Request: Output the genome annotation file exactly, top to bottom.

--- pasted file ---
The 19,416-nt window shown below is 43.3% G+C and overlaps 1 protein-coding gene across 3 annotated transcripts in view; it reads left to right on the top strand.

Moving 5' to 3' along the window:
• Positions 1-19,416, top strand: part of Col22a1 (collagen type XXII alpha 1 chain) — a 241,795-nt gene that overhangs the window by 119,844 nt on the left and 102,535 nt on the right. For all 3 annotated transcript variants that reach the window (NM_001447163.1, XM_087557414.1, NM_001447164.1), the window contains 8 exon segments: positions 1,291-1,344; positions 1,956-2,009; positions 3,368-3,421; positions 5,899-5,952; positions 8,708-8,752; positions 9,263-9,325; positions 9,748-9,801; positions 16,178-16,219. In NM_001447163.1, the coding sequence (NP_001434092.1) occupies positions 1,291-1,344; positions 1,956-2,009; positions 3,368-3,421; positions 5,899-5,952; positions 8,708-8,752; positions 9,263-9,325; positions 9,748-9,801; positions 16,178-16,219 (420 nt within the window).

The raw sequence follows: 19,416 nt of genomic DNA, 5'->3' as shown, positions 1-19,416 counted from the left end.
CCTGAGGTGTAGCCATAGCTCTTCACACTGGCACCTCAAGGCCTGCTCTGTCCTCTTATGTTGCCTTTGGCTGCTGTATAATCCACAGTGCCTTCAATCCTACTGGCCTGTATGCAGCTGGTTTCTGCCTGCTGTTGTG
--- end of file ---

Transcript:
The 19,416-nt window shown below is 43.3% G+C and overlaps 1 protein-coding gene across 3 annotated transcripts in view; it reads left to right on the top strand.

Moving 5' to 3' along the window:
• Positions 1-19,416, top strand: part of Col22a1 (collagen type XXII alpha 1 chain) — a 241,795-nt gene that overhangs the window by 119,844 nt on the left and 102,535 nt on the right. For all 3 annotated transcript variants that reach the window (NM_001447163.1, XM_087557414.1, NM_001447164.1), the window contains 8 exon segments: positions 1,291-1,344; positions 1,956-2,009; positions 3,368-3,421; positions 5,899-5,952; positions 8,708-8,752; positions 9,263-9,325; positions 9,748-9,801; positions 16,178-16,219. In NM_001447163.1, the coding sequence (NP_001434092.1) occupies positions 1,291-1,344; positions 1,956-2,009; positions 3,368-3,421; positions 5,899-5,952; positions 8,708-8,752; positions 9,263-9,325; positions 9,748-9,801; positions 16,178-16,219 (420 nt within the window).

The raw sequence follows: 19,416 nt of genomic DNA, 5'->3' as shown, positions 1-19,416 counted from the left end.
CCTGAGGTGTAGCCATAGCTCTTCACACTGGCACCTCAAGGCCTGCTCTGTCCTCTTATGTTGCCTTTGGCTGCTGTATAATCCACAGTGCCTTCAATCCTACTGGCCTGTATGCAGCTGGTTTCTGCCTGCTGTTGTG